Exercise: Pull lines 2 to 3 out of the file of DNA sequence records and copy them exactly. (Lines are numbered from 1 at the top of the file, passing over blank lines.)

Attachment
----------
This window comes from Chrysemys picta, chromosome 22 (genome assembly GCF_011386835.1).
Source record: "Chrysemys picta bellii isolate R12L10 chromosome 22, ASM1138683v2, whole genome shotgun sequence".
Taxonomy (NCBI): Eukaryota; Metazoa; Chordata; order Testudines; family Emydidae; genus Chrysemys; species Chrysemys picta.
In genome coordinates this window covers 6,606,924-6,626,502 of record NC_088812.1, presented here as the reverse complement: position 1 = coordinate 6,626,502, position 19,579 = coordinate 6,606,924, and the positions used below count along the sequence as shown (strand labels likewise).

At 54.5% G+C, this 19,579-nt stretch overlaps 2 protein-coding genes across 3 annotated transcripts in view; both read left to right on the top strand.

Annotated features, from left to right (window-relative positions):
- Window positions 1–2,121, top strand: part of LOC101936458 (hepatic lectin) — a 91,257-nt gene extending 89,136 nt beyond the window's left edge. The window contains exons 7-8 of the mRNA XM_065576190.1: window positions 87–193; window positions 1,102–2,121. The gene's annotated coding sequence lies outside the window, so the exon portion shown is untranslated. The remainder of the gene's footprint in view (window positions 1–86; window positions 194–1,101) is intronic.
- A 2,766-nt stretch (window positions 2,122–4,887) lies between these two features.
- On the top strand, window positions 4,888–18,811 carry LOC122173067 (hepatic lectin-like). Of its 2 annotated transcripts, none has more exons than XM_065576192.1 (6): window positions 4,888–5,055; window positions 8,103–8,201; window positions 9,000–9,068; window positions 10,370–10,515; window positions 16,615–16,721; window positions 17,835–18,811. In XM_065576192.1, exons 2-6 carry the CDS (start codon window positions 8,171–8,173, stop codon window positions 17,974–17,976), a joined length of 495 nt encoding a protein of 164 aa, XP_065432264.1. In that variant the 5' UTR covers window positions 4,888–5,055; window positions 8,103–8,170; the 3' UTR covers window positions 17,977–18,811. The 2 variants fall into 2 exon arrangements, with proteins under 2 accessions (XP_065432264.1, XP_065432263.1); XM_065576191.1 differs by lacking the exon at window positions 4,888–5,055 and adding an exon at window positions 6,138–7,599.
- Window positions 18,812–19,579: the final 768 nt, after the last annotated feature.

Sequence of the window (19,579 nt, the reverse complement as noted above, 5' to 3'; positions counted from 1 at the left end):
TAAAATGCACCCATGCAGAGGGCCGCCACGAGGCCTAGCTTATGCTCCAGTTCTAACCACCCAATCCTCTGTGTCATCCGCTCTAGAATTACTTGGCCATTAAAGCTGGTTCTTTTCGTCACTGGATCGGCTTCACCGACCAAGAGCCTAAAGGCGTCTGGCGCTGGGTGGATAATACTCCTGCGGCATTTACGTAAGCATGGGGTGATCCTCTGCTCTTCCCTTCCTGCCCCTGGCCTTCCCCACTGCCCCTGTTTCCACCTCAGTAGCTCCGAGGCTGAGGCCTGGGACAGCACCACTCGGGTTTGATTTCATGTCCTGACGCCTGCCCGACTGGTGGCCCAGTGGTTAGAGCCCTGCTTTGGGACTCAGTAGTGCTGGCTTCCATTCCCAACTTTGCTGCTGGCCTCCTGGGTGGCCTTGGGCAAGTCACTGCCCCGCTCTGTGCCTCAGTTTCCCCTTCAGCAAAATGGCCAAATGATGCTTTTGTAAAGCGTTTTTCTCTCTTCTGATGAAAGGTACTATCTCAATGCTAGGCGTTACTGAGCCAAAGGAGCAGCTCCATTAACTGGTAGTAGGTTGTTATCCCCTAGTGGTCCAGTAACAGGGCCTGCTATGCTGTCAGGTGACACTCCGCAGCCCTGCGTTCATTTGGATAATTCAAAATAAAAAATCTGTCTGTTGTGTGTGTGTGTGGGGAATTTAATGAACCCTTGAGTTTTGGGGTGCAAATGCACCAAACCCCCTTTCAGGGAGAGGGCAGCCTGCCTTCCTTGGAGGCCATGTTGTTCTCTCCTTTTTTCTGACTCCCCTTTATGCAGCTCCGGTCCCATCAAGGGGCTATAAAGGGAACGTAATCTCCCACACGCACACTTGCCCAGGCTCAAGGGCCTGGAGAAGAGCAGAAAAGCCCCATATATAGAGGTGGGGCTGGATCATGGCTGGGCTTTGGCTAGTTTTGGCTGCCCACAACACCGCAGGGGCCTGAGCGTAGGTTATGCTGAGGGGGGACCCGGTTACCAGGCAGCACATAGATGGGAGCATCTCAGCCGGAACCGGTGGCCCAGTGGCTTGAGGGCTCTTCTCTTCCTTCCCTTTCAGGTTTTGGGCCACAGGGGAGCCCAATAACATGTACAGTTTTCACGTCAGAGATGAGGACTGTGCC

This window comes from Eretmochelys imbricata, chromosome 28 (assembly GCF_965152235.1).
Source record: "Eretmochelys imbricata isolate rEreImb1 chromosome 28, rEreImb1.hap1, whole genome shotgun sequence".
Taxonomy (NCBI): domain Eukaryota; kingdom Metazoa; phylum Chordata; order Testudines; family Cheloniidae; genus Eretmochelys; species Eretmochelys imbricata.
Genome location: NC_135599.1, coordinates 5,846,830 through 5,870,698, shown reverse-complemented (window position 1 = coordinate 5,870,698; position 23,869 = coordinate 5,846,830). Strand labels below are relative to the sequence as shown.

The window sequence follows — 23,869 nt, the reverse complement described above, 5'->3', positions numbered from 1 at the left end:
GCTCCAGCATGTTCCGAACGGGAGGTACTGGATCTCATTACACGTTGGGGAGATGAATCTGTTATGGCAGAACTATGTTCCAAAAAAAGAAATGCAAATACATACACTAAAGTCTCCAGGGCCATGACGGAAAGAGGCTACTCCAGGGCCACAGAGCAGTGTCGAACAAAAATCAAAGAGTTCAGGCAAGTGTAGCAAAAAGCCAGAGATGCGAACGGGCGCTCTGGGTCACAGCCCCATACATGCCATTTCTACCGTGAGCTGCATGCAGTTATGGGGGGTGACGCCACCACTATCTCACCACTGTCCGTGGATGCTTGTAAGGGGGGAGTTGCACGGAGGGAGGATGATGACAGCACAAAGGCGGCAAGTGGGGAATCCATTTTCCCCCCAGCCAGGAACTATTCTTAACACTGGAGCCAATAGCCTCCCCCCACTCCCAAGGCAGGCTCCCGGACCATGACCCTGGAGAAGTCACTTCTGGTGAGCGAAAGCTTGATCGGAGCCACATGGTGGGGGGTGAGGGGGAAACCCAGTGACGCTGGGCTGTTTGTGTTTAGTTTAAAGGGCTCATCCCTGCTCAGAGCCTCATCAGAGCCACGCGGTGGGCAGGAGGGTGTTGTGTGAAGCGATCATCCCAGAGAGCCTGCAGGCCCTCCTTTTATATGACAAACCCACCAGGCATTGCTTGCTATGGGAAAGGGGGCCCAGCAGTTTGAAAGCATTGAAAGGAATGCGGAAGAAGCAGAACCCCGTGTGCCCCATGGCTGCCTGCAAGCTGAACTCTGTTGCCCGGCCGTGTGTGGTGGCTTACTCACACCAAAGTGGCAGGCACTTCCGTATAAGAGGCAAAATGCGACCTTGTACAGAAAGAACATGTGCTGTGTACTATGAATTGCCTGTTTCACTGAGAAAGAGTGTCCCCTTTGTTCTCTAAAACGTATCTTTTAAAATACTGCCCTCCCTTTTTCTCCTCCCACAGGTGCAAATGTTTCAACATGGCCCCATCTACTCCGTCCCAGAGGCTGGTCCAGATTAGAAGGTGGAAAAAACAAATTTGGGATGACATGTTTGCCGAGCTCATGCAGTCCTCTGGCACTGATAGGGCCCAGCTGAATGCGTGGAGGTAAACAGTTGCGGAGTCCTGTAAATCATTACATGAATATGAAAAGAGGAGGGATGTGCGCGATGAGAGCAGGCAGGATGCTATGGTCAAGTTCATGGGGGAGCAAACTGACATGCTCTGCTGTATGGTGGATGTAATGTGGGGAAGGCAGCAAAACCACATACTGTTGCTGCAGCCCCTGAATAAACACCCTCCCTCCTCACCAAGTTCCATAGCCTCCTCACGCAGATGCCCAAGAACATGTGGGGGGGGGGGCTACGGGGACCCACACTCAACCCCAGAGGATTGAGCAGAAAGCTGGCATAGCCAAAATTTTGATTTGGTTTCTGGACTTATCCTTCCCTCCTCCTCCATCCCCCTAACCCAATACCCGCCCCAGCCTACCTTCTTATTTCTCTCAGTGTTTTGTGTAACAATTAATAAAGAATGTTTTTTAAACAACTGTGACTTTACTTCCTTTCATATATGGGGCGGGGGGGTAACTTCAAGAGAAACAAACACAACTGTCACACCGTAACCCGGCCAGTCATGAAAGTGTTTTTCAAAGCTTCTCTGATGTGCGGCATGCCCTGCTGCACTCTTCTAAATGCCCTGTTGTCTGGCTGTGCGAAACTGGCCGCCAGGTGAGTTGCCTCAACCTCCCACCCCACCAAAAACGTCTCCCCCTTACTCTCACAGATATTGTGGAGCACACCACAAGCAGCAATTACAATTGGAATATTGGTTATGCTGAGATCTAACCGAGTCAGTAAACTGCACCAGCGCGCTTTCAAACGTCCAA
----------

Source record: "Chrysemys picta bellii isolate R12L10 chromosome 22, ASM1138683v2, whole genome shotgun sequence".
Taxonomy (NCBI): Eukaryota; Metazoa; Chordata; order Testudines; family Emydidae; genus Chrysemys; species Chrysemys picta.